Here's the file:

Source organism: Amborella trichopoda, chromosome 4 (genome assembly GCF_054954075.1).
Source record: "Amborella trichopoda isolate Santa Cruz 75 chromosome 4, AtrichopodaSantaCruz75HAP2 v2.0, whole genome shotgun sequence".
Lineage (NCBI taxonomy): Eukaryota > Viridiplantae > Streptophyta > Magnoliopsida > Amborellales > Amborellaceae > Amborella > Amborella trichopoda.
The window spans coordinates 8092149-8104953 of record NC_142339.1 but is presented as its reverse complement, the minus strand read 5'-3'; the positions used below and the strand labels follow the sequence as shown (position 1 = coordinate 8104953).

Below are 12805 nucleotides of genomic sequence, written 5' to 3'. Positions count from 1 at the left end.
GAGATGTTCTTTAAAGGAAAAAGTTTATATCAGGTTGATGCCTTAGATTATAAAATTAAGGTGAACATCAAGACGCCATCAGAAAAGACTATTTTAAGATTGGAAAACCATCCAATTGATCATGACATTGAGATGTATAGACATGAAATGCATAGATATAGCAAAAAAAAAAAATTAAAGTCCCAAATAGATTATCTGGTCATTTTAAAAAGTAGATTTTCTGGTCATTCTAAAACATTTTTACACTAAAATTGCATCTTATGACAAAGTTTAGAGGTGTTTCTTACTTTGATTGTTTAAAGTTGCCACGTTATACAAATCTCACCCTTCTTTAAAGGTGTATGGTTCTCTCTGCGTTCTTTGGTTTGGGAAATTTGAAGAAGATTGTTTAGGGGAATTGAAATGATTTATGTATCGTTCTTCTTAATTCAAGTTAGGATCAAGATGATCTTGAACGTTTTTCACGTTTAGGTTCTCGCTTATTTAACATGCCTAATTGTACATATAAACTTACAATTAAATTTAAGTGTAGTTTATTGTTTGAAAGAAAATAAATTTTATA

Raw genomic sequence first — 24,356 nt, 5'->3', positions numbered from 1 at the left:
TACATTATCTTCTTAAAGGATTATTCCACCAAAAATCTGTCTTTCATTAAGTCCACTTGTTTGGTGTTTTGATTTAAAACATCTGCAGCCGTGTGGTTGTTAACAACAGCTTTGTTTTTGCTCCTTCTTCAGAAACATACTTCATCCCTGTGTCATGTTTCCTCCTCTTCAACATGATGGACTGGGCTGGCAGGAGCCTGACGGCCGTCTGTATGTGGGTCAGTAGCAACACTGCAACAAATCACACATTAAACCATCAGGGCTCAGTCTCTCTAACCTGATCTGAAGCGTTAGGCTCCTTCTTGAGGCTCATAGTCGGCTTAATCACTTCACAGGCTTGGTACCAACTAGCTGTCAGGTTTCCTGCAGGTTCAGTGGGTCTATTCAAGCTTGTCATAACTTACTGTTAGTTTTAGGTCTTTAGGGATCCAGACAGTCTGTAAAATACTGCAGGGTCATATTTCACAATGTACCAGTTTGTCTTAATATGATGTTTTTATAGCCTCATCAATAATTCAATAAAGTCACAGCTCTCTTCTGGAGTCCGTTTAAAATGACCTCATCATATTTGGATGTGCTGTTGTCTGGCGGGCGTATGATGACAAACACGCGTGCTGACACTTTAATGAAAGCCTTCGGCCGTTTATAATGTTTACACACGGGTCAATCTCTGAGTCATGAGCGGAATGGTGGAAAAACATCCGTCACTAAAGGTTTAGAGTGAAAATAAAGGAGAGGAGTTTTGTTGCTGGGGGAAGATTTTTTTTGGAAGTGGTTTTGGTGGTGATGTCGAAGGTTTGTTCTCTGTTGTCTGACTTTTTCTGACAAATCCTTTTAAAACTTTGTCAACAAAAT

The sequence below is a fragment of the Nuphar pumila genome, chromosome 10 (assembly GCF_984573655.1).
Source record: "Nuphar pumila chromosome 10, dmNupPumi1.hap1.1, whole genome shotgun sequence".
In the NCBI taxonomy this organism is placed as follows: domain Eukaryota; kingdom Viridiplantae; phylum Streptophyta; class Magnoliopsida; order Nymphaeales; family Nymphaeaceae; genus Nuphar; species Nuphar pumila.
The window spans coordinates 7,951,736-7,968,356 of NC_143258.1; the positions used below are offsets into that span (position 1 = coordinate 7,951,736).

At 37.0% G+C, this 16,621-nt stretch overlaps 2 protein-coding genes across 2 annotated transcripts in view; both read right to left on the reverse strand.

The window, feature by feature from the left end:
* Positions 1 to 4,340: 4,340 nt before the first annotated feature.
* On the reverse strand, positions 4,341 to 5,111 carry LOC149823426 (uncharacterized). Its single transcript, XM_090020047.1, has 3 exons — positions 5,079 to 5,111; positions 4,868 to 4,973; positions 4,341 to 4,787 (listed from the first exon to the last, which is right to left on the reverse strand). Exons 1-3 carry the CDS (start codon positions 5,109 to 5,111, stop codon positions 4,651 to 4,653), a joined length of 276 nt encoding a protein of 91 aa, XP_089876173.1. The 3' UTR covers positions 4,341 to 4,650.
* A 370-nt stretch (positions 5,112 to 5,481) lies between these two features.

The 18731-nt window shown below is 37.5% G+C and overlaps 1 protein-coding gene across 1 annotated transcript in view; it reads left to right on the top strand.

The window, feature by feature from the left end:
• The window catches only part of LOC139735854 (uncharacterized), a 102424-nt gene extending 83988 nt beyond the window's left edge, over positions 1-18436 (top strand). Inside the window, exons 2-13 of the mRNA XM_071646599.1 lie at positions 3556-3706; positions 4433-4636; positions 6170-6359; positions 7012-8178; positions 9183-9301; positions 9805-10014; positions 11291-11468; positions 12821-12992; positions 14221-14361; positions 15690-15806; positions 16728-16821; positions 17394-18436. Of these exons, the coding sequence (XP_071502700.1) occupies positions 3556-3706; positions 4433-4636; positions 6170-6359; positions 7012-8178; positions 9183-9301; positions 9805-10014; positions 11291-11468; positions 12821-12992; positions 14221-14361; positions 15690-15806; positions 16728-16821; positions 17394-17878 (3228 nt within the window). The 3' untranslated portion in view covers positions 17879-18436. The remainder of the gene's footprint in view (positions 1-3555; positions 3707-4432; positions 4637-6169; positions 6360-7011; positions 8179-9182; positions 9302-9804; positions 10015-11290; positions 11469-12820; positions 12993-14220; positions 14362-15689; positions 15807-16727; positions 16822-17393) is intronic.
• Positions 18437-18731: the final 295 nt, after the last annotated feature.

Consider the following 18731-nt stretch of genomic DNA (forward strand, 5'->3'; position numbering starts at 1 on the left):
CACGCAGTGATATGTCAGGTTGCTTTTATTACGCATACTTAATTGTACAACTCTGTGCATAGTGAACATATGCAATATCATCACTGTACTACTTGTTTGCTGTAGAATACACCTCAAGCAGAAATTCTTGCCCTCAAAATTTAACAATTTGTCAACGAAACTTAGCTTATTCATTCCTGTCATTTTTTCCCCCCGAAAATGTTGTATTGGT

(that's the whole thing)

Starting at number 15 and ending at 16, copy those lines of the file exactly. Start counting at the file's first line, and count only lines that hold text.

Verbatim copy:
* Positions 1 to 4,340: 4,340 nt before the first annotated feature.
* On the reverse strand, positions 4,341 to 5,111 carry LOC149823426 (uncharacterized). Its single transcript, XM_090020047.1, has 3 exons — positions 5,079 to 5,111; positions 4,868 to 4,973; positions 4,341 to 4,787 (listed from the first exon to the last, which is right to left on the reverse strand). Exons 1-3 carry the CDS (start codon positions 5,109 to 5,111, stop codon positions 4,651 to 4,653), a joined length of 276 nt encoding a protein of 91 aa, XP_089876173.1. The 3' UTR covers positions 4,341 to 4,650.